I did a little research to find theories that support mine.  While there are plenty of papers, most give instructions on “how to encourage curiosity in your child” — or some such thing.  To me, this is still trying to get the child to do something.  Children are naturally curious; all they need is an environment rich with things to be curious about!  This article is pretty good.  I also turn to a book I read a long time ago.  It’s quite dated, now, but Summerhill is a fascinating saga of an alternative school where the students, along with the teachers, determine the curriculum.  Summerhill School still exists today in the UK.

Clip art licensed from the Clip Art Gallery on

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10 Responses to “My childhood was full of beans.”

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summerhill school sounds like a dream come true for any kid!

my parents have never been concerned about my studies at all. they let me do as i please; i take tuition only because i asked to, i failed subjects and hardly got a reprimand. i study only when i force myself to. my parents don’t know anything unless i choose to tell them or need to sign forms. i guess in that way, i’m left to decide what i want to do for myself and this has made me someone who knows what she wants to do early on in life. i knew i wanted to do a course like what i’m doing now, and i know what kind of job i’d like to have after i graduate.

and while my parents bought plenty of secondhand books when i was a kid, they didn’t exactly make me read. i read because i wanted to, and i guess that in a way make me grew to love reading.

on the other hand, i was forced to take up piano, even when i knew early on that i didn’t like it nor was i good at it. i completed grade 8, and quit class after that. i hardly ever play the piano now. i learnt about classical music, and liked some, but i will always remember the dreary piano-playing days, and that just turns me off!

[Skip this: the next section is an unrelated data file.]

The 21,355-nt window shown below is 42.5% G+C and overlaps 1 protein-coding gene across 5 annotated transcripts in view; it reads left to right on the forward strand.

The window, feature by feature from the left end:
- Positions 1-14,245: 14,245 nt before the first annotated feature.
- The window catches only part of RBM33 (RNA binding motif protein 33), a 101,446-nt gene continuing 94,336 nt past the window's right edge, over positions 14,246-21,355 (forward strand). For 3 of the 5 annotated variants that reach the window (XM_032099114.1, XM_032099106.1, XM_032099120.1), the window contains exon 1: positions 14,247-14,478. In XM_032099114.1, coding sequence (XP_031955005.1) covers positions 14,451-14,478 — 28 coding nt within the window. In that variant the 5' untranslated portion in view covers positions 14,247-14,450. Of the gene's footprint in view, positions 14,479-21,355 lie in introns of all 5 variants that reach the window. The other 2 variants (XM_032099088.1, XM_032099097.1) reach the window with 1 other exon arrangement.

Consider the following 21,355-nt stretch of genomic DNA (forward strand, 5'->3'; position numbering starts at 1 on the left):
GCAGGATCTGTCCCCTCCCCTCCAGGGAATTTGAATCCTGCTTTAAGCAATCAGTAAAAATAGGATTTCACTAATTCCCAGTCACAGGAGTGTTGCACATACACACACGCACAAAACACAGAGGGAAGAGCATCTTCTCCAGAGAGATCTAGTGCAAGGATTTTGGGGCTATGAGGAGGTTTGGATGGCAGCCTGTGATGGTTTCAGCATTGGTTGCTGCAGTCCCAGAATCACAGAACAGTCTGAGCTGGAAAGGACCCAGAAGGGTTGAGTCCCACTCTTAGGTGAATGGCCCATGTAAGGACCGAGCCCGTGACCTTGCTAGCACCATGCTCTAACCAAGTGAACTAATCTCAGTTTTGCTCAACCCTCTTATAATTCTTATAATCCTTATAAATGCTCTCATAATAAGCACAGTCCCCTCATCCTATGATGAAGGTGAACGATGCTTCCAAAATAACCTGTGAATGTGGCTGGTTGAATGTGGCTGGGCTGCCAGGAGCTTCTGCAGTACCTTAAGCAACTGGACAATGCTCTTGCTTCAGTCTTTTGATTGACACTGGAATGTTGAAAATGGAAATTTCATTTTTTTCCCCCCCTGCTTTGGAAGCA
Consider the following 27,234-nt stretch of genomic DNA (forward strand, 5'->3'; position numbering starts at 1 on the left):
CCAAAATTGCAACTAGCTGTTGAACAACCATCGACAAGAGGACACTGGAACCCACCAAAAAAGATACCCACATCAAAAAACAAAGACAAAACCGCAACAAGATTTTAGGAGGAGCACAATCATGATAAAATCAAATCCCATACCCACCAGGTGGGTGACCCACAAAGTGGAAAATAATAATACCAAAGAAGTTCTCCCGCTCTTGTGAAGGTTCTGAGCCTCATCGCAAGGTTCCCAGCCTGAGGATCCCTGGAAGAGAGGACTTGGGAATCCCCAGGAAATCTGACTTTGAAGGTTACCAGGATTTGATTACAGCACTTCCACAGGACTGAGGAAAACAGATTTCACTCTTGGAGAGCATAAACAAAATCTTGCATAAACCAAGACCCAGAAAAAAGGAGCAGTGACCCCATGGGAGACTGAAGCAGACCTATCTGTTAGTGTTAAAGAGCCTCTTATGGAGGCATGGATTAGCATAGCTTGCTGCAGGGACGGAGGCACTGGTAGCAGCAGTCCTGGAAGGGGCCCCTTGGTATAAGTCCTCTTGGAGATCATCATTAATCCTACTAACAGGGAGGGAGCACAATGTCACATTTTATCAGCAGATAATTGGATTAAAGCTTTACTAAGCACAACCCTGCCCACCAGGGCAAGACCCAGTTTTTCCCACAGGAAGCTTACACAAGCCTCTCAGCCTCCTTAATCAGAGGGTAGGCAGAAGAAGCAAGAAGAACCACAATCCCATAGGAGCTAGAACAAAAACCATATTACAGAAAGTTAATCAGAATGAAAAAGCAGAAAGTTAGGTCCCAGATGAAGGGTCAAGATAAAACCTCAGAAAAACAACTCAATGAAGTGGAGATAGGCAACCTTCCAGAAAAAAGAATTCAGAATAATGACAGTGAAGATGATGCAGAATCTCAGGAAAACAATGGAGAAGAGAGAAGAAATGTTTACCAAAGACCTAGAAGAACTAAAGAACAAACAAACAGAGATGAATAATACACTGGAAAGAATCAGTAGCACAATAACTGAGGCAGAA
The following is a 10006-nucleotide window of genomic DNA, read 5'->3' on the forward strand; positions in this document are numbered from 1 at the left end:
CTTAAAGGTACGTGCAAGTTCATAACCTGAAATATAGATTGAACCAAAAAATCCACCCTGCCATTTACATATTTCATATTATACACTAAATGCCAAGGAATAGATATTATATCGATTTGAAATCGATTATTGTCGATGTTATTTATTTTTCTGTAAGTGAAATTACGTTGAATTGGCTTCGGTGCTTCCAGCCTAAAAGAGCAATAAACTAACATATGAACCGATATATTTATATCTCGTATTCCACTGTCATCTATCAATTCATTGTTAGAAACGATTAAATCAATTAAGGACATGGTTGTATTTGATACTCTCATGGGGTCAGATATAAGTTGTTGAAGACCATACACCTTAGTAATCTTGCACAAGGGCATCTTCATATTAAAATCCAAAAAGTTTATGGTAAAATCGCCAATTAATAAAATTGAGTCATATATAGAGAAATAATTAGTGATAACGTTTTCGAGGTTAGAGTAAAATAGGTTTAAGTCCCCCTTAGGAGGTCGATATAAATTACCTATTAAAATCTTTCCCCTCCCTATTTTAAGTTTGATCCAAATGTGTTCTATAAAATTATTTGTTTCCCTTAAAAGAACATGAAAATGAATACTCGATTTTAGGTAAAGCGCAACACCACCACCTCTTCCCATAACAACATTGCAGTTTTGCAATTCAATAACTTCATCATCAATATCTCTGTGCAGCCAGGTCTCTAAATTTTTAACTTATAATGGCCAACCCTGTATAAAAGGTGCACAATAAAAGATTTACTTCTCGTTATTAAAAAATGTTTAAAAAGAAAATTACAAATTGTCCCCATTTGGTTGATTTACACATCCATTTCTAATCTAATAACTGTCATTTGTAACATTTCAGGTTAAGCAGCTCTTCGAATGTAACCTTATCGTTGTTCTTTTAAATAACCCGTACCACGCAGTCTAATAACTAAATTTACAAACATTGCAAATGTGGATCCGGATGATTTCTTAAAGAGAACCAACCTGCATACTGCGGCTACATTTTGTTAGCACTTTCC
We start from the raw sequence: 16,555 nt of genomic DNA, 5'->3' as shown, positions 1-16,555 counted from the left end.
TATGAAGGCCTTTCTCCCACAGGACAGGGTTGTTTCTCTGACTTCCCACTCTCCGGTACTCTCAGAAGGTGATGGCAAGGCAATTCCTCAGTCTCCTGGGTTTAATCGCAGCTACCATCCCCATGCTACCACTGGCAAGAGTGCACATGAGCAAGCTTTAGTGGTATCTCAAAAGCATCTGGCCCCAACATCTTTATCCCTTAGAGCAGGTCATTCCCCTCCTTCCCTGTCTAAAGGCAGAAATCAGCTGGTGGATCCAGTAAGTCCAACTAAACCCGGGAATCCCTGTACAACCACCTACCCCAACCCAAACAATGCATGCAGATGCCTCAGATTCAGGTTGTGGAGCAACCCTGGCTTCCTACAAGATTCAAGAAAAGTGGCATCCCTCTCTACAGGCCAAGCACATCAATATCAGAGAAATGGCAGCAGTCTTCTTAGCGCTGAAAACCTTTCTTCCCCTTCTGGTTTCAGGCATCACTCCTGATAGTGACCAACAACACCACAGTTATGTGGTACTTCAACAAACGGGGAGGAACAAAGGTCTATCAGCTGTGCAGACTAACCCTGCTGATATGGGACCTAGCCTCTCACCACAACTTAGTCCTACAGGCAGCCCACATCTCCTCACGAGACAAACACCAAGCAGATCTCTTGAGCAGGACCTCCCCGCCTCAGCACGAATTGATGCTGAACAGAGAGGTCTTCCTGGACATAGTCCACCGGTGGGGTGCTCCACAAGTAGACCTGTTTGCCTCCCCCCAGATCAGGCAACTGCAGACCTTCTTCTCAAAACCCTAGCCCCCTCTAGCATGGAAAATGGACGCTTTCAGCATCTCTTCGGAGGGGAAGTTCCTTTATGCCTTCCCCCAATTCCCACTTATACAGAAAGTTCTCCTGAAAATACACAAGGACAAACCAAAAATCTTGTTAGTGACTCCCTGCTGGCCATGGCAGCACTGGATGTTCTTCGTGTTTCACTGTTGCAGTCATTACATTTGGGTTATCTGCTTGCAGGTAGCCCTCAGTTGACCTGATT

I completely agree with the freedom to let children or even everyone explore freely..Well, I have explored freely all my life..I believe that the ”conservative” education system is not adequate in a way not encouraging ”creation” all the way….Exploring inner abilities is not their ‘’motto’’, you are dictated what to learn and plus u have to think and act like everybody else or like the society wants u to ..It is a shame though because not everyone can succeed within this particular framework..It is one of the reasons I never really liked school, sitting there and just listening to stuff that I wasn’t interested about wasn’t my cup of tea..Actually, I was known by the teachers being very absent-minded.. It’s not surprising, I was so bored that I was exploring within my ‘’mind’’….loll!!

The stuff I did when I was a kid would make the PC brigade hope off a cliff in fear – but is that a bad thing? 🙂

Except for the piano lessons, it all sounds wonderful, sulz! I was stifled by the school system, and I’m still working on getting over it. You are a person who demonstrates the wisdom of the Summerhill philosophy. You study because you want to, and you choose for yourself the best way you can contribute.

I wonder what it is about parents and piano playing. Most of the kids I grew up with were “strongly encouraged” to take lessons by their parents, even if said parents didn’t know a note of music. I guess it makes them look culturally sophisticated or something. I would have no problem with introducing a child to many forms of art, and if s/he fancied one or more, discuss how to best use family resources to support that. I had years of piano lessons, too, and hated recitals or being asked to play for relatives. I’m amazed I retained any love for music at all! It was singing in choirs that did it. I was naturally good at that, and wanted to learn vocal music. From there I slowly began to pick up other instruments again.